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Readings

Marlon James: “Reclaiming the Fantasy Novel”

Image credit to Megan Potter, ASU Now


Marlon James has made waves in the Fantasy world for a while now. He won the Man Booker Prize for A Brief History of Seven Killings in 2015, and if you’ve read his work, you know why. Jame’s prose, especially in his most recent publication, Black Leopard, Red Wolf, reads like the most moving kind of song—something you’d listen to on repeat with the windows down on a sunny day—which acts as a well-hinged doorway into the rich worlds he creates. 

Recently, James sat down for an evening discussion called “Reclaiming the Fantasy Novel” with Michael Bennett of Arizona State University’s Center for Science and the Imagination.

Under Old Main’s Carson Ballroom chandeliers, all two hundred or so seats were taken to hear James talk about his books, his craft, and his life—everything from writing beneath runaway slave posters pasted above his computer, to his need to always have music, or sound, present. 

“I hate writing in silence,” James said. 

Music has always been a large part of James’ life. Reggae had a huge influence on his life, which is evident in A Brief History of Seven Killings, a book, in part, about the attempted killing of Bob Marley.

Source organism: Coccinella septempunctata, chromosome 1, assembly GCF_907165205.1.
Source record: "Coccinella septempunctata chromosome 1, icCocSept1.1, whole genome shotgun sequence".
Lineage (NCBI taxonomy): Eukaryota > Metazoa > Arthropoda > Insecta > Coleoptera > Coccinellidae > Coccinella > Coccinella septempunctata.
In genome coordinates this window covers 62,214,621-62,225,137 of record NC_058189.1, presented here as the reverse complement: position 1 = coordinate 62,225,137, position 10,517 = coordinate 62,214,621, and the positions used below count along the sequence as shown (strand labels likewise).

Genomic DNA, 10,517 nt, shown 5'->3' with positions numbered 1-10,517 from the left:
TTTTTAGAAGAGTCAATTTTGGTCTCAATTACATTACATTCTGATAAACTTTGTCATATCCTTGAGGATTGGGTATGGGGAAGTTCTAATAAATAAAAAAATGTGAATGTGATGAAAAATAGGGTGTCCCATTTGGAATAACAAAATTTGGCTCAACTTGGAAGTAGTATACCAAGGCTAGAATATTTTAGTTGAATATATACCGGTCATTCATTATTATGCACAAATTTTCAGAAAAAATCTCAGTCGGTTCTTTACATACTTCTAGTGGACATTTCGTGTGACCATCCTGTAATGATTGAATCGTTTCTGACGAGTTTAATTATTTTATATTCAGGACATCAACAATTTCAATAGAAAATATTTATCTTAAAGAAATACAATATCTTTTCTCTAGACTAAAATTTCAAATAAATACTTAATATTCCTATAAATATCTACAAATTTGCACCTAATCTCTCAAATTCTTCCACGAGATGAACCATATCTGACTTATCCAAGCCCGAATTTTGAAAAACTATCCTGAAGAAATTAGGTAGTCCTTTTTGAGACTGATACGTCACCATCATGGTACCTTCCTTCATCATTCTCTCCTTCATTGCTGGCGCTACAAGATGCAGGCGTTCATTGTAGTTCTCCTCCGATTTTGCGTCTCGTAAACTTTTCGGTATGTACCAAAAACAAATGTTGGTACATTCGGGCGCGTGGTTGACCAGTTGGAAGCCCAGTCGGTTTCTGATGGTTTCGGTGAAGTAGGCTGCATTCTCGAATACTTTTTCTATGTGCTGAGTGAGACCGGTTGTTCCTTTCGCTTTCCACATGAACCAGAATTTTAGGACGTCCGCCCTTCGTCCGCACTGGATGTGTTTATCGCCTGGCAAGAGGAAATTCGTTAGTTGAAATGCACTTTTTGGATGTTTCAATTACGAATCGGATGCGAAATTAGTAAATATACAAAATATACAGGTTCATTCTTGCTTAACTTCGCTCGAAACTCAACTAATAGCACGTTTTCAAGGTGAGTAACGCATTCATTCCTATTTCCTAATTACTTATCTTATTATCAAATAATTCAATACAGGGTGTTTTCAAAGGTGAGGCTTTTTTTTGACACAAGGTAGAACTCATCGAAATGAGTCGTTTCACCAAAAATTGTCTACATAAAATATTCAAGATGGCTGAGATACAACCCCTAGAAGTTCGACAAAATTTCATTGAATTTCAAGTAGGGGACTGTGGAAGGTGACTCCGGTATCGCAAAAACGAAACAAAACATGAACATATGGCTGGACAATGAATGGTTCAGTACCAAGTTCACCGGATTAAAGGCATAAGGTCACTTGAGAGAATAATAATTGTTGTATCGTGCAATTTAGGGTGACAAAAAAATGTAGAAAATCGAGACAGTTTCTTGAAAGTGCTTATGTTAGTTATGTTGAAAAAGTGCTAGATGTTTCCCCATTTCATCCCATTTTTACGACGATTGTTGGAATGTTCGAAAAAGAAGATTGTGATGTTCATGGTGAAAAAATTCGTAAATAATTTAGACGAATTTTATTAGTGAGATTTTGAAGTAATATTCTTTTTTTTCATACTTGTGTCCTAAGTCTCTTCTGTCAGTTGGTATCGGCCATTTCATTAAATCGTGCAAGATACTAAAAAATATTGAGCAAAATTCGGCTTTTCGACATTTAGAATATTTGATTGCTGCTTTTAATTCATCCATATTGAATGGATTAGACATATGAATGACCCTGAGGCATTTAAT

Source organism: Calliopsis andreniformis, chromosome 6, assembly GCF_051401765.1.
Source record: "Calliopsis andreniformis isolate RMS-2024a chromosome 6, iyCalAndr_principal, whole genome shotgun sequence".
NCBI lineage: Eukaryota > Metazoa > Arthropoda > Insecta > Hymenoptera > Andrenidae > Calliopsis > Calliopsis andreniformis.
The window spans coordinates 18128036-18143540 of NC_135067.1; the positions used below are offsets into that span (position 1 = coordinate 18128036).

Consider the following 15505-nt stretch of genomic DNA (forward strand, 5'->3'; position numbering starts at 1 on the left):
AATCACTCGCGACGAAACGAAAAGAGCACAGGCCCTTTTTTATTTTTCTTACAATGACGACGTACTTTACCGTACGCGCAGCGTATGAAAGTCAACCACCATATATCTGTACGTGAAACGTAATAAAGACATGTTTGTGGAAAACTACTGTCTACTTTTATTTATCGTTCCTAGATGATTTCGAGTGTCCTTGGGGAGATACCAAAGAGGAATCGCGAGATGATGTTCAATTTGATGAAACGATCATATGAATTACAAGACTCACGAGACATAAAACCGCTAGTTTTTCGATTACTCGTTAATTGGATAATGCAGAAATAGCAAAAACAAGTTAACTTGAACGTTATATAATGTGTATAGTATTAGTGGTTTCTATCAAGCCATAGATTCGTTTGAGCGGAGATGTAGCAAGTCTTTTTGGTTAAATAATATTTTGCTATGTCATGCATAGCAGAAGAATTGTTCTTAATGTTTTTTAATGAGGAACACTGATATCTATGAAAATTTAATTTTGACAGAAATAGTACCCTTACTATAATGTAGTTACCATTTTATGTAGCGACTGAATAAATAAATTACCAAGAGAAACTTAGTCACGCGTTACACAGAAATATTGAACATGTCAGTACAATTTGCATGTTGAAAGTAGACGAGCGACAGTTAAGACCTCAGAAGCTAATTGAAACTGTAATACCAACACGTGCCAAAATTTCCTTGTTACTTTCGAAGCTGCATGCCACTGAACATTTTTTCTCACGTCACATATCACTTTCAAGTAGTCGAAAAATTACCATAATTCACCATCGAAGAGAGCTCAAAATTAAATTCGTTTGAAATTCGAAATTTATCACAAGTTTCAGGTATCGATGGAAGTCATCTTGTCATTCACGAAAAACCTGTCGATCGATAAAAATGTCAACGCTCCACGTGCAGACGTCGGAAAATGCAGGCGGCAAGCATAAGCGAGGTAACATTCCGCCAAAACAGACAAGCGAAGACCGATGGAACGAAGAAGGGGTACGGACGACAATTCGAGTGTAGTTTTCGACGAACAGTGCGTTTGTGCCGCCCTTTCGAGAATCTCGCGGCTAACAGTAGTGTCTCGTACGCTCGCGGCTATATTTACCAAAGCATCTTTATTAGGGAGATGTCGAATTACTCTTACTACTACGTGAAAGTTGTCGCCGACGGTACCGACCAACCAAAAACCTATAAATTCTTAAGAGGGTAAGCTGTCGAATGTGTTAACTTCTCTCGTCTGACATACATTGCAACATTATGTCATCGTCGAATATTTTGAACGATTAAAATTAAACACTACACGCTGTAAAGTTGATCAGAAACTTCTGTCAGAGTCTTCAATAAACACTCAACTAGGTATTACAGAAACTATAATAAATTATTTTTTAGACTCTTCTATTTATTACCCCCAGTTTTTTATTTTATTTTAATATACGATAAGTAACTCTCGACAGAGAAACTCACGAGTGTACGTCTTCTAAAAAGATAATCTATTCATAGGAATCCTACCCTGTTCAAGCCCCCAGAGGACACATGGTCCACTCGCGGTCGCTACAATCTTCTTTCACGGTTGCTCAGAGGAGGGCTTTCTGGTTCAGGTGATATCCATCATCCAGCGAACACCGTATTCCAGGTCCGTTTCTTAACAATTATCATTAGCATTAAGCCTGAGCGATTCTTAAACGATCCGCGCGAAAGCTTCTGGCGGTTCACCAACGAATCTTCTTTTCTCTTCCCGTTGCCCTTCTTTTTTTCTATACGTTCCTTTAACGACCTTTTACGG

Besides Reggae, James listens to a wide variety of other music, including Black Metal when writing action scenes. In perhaps the most entertaining anecdote of the evening, he described how, when living in Minneapolis, he and a few other English professors decided to visit Prince’s complex and scale his fence, in the dead of night, to speak to him. Needless to say, it ended as you’d expect: alarm bells, flashing lights, and a visit from Prince’s security guards. 

When security came rolling in, he and his friends threw up their arms and said, “Don’t worry, we’re just English professors who like Prince!”

The guards were more amused than anything, and told them stories about the various wacky people that have attempted the same feat over the years. 

Beyond music, James spoke of what it means to be Black—and a Black author—in the contemporary world, stating that a portion of why he writes is to tell the tales that only he can, that need to be told, and that others don’t want him to tell. He said it was disheartening to realize that Guns and Roses, despite being a hugely influential artist on him, was, for the most part, singing against him. 

James spoke, too, of the surreality of going on a plantation tour and a tourist saying they wanted to have their wedding on the old plantation site. 

Aptly, he replied: “Oh yeah, and I think you should have your honeymoon at Auschwitz!” 

On the subject of violence, James said outrage, like in his response to the tourist’s cultural insensitivity, is what we, as writers, should seek to elicit when depicting violence in our works. 

“Violence comes with suffering, consequences. You can’t kill forty people (like in movies) and just have a beer after. Violence should resonate. Too much and it becomes pornography, and the audience becomes numb to it. Outrage, as a response, is what we should feel, what you should try to do.” 

Have you read Marlon James’ new book? You can pick up a copy of Black Leopard, Red Wolf, at most major retailers now.  

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